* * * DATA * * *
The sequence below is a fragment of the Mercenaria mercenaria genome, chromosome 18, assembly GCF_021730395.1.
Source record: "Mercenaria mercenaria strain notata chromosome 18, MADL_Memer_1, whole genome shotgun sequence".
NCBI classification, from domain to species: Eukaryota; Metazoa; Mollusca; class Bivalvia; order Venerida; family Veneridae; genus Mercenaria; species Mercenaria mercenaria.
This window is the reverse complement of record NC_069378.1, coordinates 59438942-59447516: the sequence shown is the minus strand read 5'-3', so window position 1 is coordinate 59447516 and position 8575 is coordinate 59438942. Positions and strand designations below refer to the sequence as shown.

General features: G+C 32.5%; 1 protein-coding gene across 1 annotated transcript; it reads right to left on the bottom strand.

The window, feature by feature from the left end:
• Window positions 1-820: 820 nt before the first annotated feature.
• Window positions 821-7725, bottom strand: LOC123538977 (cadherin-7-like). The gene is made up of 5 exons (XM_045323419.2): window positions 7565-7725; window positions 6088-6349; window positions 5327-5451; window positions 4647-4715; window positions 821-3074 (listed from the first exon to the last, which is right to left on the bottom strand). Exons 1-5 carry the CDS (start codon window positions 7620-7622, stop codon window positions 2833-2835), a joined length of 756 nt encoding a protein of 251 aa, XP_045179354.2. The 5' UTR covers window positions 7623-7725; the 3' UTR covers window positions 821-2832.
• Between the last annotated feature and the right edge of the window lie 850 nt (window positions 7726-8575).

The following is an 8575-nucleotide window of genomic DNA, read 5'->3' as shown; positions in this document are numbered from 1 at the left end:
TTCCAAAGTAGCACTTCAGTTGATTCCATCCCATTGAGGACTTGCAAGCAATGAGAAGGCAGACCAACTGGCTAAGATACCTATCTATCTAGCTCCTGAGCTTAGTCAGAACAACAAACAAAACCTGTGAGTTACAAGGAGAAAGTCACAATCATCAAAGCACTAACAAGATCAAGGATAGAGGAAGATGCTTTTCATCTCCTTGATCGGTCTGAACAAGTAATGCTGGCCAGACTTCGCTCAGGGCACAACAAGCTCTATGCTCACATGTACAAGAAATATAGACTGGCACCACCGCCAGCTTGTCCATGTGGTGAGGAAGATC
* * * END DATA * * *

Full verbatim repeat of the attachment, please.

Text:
The sequence below is a fragment of the Mercenaria mercenaria genome, chromosome 18, assembly GCF_021730395.1.
Source record: "Mercenaria mercenaria strain notata chromosome 18, MADL_Memer_1, whole genome shotgun sequence".
NCBI classification, from domain to species: Eukaryota; Metazoa; Mollusca; class Bivalvia; order Venerida; family Veneridae; genus Mercenaria; species Mercenaria mercenaria.
This window is the reverse complement of record NC_069378.1, coordinates 59438942-59447516: the sequence shown is the minus strand read 5'-3', so window position 1 is coordinate 59447516 and position 8575 is coordinate 59438942. Positions and strand designations below refer to the sequence as shown.

General features: G+C 32.5%; 1 protein-coding gene across 1 annotated transcript; it reads right to left on the bottom strand.

The window, feature by feature from the left end:
• Window positions 1-820: 820 nt before the first annotated feature.
• Window positions 821-7725, bottom strand: LOC123538977 (cadherin-7-like). The gene is made up of 5 exons (XM_045323419.2): window positions 7565-7725; window positions 6088-6349; window positions 5327-5451; window positions 4647-4715; window positions 821-3074 (listed from the first exon to the last, which is right to left on the bottom strand). Exons 1-5 carry the CDS (start codon window positions 7620-7622, stop codon window positions 2833-2835), a joined length of 756 nt encoding a protein of 251 aa, XP_045179354.2. The 5' UTR covers window positions 7623-7725; the 3' UTR covers window positions 821-2832.
• Between the last annotated feature and the right edge of the window lie 850 nt (window positions 7726-8575).

The following is an 8575-nucleotide window of genomic DNA, read 5'->3' as shown; positions in this document are numbered from 1 at the left end:
TTCCAAAGTAGCACTTCAGTTGATTCCATCCCATTGAGGACTTGCAAGCAATGAGAAGGCAGACCAACTGGCTAAGATACCTATCTATCTAGCTCCTGAGCTTAGTCAGAACAACAAACAAAACCTGTGAGTTACAAGGAGAAAGTCACAATCATCAAAGCACTAACAAGATCAAGGATAGAGGAAGATGCTTTTCATCTCCTTGATCGGTCTGAACAAGTAATGCTGGCCAGACTTCGCTCAGGGCACAACAAGCTCTATGCTCACATGTACAAGAAATATAGACTGGCACCACCGCCAGCTTGTCCATGTGGTGAGGAAGATC